Among connected-car enthusiasts, manufacturers and drivers, cybersecurity is the looming speed trap. If, as Gartner Research projects, there will be a quarter of a billion cars on the road by 2020 connected with Wi-Fi hotspots and Bluetooth®, something will need to keep hackers from exploiting those connections.
Less than 20 years ago, GM’s OnStar was the first telematics technology—and customers didn’t necessarily go crazy for it. Today though, the technology has advanced to enable movies to stream to the back seats, allow onboard emergency systems to call 911 when airbags deploy, provide data to GPS systems to avoid traffic and wrong turns, schedule electric vehicles to charge at off-peak times, or deliver voice-activated calls to a phone contact list. The concern? All of this convenience moves through a connection that is a weak link.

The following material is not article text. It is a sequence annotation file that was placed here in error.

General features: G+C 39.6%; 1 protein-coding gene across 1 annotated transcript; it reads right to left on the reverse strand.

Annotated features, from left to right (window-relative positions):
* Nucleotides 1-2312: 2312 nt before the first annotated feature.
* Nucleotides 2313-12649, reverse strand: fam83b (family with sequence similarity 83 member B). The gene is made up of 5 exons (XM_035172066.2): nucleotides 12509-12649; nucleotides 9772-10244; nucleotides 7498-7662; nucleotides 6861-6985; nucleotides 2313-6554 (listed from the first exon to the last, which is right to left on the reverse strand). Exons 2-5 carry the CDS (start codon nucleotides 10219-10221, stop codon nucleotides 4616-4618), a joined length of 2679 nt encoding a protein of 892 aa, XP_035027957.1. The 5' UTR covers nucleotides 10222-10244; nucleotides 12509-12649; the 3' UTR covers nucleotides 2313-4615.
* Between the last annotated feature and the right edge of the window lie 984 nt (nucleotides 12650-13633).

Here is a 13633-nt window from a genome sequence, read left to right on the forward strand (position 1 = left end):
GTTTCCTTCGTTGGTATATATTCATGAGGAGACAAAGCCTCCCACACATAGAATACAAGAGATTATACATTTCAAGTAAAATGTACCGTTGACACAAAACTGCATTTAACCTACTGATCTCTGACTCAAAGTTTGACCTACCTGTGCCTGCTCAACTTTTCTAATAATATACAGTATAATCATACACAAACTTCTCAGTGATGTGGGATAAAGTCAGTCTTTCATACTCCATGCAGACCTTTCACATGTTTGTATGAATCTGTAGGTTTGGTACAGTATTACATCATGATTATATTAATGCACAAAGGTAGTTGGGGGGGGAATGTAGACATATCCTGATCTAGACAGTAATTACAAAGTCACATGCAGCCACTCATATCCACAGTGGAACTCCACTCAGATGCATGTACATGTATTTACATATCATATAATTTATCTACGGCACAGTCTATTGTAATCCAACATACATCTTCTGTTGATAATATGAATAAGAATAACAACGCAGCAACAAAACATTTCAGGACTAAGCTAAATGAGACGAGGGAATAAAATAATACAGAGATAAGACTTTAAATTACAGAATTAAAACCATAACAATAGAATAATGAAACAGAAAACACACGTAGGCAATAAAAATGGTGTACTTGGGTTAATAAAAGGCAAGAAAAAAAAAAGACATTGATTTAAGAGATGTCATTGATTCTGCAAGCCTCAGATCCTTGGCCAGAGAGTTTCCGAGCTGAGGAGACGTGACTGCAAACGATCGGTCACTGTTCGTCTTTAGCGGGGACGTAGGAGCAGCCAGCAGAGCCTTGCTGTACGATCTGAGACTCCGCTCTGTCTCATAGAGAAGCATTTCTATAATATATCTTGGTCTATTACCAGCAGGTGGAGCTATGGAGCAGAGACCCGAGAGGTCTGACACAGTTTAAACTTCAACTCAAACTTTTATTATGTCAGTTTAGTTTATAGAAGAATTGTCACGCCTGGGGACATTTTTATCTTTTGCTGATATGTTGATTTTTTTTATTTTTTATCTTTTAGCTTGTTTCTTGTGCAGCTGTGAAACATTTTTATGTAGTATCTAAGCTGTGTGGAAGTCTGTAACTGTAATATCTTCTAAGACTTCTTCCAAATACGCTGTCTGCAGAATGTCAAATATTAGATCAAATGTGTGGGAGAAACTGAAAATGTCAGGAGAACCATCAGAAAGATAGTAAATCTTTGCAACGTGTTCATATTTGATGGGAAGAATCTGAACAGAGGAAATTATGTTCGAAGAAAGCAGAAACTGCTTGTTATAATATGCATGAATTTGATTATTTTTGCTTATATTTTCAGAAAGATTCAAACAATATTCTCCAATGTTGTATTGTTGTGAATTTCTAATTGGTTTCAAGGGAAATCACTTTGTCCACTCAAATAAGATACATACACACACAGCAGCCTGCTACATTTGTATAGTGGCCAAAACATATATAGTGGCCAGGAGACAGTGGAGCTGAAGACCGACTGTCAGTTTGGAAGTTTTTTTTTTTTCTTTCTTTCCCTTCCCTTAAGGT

Only a handful of semiconductor companies worldwide have a track record in both secure chips and automotive ICs and modules. Among those, STMicroelectronics has long been dedicated to smart safety and tough security. ST’s newly announced Telemaco3P processor